Doctor Doctor Who Guide

I suppose I should admit from the outset that I am extremely partial to a bit of pseudo-historical Doctor Who, 'The Curse Of Fenric' and 'The Talons Of Weng-Chiang' being two of my all-time favourite serials, to name but two, so it is safe to say I had been looking forward to this episode of the new series with baited breath. I was not to be disappointed as Mark Gatiss' script delivered and the production team created an episode that will almost certainly stand up to the test of time.

All of my doubts from watching 'Rose' and 'The End Of The World' regarding the 50 minute stories being too short to deliver a real story with twists and turns have been instantly dispersed with 'The Unquiet Dead'. Everything about the plot was classic Who. The Doctor and Rose arrive in the nick of time to witness a shocking supernatural scene and get involved in the thick of things all in the first 10 minutes of the story before unravelling the mystery of what is going on to the corpses that are walking the streets of Cardiff. It was intriguing, surprising and well-plotted - the first story to lay claim to any of those three adjectives in this season so far in my opinion.

What's more, the script also stayed entirely within the characterisation of the two leads that Davies created in the first two episodes of the series. Rose is wide-eyed and questioning of the worlds she is travelling to, but feisty, headstrong and willing to question the Doctor's morals whenever she doesn't agree with his methods. The Doctor meanwhile is touched by those who are innocent and is venomous to those who are not, totally in keeping with his behaviour towards Cassandra in the finale of 'The End Of The World'. Christopher Eccleston's performance remains intriguing and unique - never before has the Doctor been played with such wide-eyed innocence and enthusiasm when meeting historical figures from the past like he is when he meets Dickens here. Eccleston's energy and vigour in playing the role is intoxicating and I was just thrilled to be caught up in the moment with him. At the same time, Billie Piper is with him every step of the way. She has a better acting range than the majority of the companions from the first 'era' of Doctor Who and is giving meatier scripts to work with. She can express anger, fear, humour and excitement all at the drop of a hat and always in good measure to the requirements of the character and the script.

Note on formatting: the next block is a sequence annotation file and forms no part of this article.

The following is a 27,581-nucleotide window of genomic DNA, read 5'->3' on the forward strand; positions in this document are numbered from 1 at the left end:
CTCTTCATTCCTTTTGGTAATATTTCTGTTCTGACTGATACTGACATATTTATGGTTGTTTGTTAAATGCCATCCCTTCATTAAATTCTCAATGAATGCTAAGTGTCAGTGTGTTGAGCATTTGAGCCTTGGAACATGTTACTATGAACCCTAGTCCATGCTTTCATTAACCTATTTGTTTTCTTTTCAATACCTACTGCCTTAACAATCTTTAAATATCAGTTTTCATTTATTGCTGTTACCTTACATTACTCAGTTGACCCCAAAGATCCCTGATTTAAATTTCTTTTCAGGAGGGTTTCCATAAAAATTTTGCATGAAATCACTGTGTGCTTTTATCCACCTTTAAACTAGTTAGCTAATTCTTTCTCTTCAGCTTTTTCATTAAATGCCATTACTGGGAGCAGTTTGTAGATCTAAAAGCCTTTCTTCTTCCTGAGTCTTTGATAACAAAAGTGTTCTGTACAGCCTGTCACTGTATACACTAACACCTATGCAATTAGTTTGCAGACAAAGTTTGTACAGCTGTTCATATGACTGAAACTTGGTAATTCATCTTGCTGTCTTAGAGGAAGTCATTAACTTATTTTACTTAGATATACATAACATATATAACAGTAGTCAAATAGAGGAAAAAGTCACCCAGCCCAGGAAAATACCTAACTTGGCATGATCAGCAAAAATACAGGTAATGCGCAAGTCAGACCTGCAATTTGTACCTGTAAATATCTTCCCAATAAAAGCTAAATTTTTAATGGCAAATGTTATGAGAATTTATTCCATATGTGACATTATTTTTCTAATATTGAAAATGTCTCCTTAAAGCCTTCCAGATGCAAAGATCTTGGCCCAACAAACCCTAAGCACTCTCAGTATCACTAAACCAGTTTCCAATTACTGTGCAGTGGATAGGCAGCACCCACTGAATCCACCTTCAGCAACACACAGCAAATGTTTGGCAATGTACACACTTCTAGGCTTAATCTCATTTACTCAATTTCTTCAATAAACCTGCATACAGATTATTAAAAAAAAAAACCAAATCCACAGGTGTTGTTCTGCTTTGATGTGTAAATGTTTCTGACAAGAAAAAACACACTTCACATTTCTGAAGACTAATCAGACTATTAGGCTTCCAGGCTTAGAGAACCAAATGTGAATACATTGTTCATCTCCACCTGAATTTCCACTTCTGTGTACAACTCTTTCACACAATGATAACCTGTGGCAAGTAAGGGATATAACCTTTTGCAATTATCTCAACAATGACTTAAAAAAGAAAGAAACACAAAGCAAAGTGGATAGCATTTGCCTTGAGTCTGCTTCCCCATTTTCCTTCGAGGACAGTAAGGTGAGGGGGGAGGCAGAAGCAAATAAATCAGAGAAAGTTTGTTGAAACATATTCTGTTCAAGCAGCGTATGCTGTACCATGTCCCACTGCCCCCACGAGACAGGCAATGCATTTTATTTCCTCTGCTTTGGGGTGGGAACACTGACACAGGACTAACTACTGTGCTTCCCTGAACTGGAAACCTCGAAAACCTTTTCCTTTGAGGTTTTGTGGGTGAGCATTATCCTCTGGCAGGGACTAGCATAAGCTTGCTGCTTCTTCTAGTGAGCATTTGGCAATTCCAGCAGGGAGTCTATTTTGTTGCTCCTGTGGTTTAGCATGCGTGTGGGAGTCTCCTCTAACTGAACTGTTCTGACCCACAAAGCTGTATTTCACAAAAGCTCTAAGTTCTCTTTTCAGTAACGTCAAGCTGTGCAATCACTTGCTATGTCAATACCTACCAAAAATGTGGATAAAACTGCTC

The supporting cast were superb through and through, with the standout being Simon Callow as Dickens. His performance as the man gradually dissuaded from his own beliefs to accept a completely alien possibility in his world was devastatingly effective.

For all my criticism of the plots of the first 2 episodes, their production was spot on, so the fear was always that when a story was well-plotted, the production might suffer, but that was not to be the case. While not as dramatically edited and directed as 'Rose' and without all the huge special effects sequences of 'The End Of The World', the realisation of the spirits was effective and did what it needed to do.

I have to say, I don't think there has been a 'weak' episode in 2005 yet, but for me this really was the pinnacle of the series so far, right up there with some of the best stories of the classic years. Everything fell into place excellently and as I'd hoped for from Mark Gatiss, a man who I thoroughly respect and admire. Here's to more of the same.

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